I think that’s fair enough, our peace keepers need to be able to do their job.

The Defence of Truth [link]

Short and sweet this one – if you can prove a statement is true then it is a defence.  This is the most common means of shutting down a claim of defamation.

It’s extremely important to note that these three options for defence of a statement do not magically turn the statement into “not defamatory.”  It’s still defamation, it’s just that you can’t be charged with having breached the act if you have either absolute or qualified privilege or if it’s the truth.

OK, so lets say you feel like you’ve been defamed and you wish to take action, who do you go after.  Well, obviously the person who made the statement is the one you should be held accountable, right? I don’t think anyone can argue that.  However, if it’s something written by someone and printed in a newspaper or magazine, then the publisher can (and will) also be targeted because they have facilitated this defamatory statement.  What if it’s a statement made by a guest on a TV or radio programme?  Well the broadcaster is now a target too – hence RTÉ’s payout to those defamed in the Panti issue.

What if someone wrote it on a website?  In law, the website is the publisher, so if it’s a personal blog like this, then I’m also the publisher.  If it’s Facebook, Twitter or Boards, they’re the publisher.

So these websites are legitimate targets despite the fact that they had no knowledge of the content in question.  We do thankfully have one single “get out of jail” clause thanks to the EU E-Commerce Directive which was signed into law in Ireland as S.I. No. 68/2003.  These sites are considered Intermediaries and therefore have the defence of being a “mere conduit” for any statements made on our platforms.  This is thanks to a case taken against Betfair in 2009 and the particulars of that can be reviewed on TJ McIntyre’s blog here.  Suffice it to say, a “mere conduit” means that we’re simply the method by which the statement is delivered and are totally oblivious as to what it is.  Similarly, a phone company doesn’t actively monitor the thousands of conversations that are ongoing at any given time (they leave that to the NSA ). Once the site in question is made aware of something, then they’re no longer a mere conduit, so has a responsibility to remove that content should it be necessary.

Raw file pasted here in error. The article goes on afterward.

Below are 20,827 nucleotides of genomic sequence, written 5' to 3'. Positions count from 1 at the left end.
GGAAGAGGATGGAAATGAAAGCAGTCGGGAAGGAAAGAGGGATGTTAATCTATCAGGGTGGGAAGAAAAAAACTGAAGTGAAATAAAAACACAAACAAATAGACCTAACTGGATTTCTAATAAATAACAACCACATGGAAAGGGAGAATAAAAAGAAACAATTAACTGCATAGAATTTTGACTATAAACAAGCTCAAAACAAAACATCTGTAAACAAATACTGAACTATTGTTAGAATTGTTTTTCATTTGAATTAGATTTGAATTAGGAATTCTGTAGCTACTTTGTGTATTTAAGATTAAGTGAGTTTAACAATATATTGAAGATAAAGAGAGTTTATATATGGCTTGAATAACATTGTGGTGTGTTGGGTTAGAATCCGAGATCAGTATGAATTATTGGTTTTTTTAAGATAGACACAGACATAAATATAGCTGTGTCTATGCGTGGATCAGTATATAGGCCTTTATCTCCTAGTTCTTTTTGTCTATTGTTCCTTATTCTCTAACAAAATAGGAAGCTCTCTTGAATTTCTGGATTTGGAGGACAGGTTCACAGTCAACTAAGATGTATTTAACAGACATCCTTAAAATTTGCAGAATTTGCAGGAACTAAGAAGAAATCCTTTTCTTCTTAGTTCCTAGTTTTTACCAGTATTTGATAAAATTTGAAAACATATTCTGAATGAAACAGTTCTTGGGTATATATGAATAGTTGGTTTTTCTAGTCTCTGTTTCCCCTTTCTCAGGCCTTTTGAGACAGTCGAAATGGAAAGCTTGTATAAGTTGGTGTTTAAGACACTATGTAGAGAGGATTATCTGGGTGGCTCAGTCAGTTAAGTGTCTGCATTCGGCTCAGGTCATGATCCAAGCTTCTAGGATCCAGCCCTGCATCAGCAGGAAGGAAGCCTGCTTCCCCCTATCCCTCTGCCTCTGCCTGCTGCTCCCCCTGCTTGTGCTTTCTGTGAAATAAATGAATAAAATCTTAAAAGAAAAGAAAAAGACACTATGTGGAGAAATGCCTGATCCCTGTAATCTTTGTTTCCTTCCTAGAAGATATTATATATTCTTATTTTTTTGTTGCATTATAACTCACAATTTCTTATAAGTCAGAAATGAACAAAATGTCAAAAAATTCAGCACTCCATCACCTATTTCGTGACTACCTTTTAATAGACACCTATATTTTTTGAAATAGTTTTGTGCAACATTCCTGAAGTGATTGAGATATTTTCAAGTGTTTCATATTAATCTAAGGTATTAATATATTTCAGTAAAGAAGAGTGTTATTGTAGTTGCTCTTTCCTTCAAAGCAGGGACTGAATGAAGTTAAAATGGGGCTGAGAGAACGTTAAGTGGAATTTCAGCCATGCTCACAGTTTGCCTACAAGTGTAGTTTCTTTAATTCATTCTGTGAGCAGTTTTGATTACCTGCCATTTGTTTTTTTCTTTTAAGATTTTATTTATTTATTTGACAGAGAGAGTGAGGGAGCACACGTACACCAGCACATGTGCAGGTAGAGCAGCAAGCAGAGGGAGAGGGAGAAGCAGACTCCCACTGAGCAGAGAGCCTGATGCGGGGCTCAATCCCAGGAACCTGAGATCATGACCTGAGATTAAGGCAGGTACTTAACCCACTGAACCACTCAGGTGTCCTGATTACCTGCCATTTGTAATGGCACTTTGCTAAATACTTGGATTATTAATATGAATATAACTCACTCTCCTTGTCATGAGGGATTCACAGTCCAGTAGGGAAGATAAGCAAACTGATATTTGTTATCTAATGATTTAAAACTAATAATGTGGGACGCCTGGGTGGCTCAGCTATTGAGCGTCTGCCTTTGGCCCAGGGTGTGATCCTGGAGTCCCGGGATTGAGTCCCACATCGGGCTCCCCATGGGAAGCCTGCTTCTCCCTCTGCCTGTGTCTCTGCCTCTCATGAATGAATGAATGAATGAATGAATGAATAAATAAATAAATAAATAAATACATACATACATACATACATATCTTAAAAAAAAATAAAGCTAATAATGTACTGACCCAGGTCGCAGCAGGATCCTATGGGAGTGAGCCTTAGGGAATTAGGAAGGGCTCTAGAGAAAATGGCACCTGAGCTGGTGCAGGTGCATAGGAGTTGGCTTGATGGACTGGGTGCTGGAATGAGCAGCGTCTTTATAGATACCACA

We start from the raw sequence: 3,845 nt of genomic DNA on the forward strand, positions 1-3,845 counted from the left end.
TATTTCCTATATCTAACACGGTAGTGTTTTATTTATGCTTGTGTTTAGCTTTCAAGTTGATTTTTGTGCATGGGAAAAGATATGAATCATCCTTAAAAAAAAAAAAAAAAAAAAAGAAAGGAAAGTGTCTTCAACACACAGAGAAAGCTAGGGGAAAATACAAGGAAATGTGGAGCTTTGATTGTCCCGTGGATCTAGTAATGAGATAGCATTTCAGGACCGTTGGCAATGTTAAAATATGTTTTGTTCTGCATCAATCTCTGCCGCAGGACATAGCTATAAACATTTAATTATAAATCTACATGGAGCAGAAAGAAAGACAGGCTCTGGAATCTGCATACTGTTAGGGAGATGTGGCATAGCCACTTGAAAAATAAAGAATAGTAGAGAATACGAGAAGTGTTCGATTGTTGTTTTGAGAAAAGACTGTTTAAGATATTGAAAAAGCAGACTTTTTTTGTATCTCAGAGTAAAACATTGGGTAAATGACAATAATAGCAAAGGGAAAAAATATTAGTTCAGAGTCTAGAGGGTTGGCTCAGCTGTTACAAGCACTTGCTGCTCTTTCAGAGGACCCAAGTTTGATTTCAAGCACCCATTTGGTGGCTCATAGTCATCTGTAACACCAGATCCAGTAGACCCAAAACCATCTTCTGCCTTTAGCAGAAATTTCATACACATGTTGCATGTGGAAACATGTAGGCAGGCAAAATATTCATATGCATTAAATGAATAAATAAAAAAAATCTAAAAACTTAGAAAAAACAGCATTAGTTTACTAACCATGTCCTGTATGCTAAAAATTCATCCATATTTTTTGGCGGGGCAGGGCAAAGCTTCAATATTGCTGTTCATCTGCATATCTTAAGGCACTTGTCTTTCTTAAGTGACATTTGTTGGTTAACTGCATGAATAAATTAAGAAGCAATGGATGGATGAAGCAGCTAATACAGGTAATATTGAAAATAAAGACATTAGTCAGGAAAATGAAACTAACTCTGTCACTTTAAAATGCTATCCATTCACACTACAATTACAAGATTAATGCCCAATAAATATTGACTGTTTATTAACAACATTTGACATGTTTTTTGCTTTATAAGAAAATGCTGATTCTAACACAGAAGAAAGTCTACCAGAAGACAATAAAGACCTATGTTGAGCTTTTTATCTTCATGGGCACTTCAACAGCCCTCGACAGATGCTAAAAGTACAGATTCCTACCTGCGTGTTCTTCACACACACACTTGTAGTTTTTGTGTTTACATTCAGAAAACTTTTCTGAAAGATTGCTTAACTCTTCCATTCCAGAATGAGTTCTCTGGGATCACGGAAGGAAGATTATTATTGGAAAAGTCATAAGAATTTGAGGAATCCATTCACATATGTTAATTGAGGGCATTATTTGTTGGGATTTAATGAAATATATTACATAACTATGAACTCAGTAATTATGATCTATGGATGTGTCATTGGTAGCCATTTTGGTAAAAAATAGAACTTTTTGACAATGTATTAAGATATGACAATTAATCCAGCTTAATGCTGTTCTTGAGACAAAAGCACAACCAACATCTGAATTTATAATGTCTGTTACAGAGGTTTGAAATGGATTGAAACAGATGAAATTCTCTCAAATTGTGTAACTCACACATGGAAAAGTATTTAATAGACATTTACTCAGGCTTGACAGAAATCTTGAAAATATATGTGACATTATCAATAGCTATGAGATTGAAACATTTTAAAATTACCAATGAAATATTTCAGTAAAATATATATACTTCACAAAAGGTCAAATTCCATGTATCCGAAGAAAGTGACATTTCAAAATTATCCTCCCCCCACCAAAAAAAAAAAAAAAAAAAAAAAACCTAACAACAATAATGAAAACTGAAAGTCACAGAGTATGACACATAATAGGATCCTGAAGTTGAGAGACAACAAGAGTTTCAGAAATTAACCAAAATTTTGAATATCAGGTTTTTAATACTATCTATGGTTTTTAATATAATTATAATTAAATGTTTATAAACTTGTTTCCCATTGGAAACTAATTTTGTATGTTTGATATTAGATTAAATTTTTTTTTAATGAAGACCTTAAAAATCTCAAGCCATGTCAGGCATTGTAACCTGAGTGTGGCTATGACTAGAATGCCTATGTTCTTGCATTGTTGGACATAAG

The most important thing to remember about this law is that it completely ignores the idea of “innocent until proven guilty.”  The defendant must prove that they are entitled to absolute or qualified privilege, or that the statement is the truth.  There is no investigation into any of this made before someone is served with a summons or injunction.  Given the prohibitive cost of the legal system, no one but the wealthiest, or bravest (or perhaps stupidest) can afford to be dragged into the High Court to defend what may have been an off the cuff remark or an experience they had with a company that went very badly.  The average person is gonna freak out with served with this sort of threat which only goes to show that the legal system we have is fundamentally flawed and operates on a basis of “pay to win.”  But that’s a story for another day…

I will put together another post about some of the real world encounters I have had with this law, but for now, I just wanted to write up my understanding of it and the how and why it works the way it does as the frankly vast gulf of knowledge being displayed by the public on this over the Panti related issue is going to get some people in trouble if the people being mentioned are of a mind to carry on with their legal actions (and like it or not, they’re just as entitled to the protection of the law as the rest of us).